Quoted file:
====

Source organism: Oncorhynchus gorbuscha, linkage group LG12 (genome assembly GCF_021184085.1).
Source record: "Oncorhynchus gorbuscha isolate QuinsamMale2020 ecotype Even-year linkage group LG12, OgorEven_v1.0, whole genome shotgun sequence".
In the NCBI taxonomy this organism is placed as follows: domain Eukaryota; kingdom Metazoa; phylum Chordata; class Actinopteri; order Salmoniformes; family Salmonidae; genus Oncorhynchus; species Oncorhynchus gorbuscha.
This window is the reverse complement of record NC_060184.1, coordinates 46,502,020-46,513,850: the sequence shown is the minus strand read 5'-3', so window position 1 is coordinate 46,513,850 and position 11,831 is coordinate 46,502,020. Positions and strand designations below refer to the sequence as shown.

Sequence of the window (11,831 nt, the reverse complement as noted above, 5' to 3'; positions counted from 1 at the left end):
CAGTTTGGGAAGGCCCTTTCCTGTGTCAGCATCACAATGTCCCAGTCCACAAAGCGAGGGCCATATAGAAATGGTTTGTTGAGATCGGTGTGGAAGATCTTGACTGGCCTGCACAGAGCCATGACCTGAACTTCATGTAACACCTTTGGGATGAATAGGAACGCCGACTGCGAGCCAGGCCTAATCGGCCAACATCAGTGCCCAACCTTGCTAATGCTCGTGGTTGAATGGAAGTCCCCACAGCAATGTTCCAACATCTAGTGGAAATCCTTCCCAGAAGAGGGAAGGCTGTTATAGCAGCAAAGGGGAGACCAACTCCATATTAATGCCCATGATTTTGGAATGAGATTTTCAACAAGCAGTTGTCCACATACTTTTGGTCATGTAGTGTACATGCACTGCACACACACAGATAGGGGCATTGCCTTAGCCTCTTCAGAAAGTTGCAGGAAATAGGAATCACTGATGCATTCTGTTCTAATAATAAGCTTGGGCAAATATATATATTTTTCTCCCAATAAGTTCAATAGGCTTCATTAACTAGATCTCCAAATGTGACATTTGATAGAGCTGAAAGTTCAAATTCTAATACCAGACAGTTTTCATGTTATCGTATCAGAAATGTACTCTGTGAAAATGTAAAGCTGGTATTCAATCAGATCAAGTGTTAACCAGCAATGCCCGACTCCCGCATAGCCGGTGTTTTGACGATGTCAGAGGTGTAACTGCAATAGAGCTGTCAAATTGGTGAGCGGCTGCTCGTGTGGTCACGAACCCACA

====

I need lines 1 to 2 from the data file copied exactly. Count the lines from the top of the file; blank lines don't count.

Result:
Source organism: Oncorhynchus gorbuscha, linkage group LG12 (genome assembly GCF_021184085.1).
Source record: "Oncorhynchus gorbuscha isolate QuinsamMale2020 ecotype Even-year linkage group LG12, OgorEven_v1.0, whole genome shotgun sequence".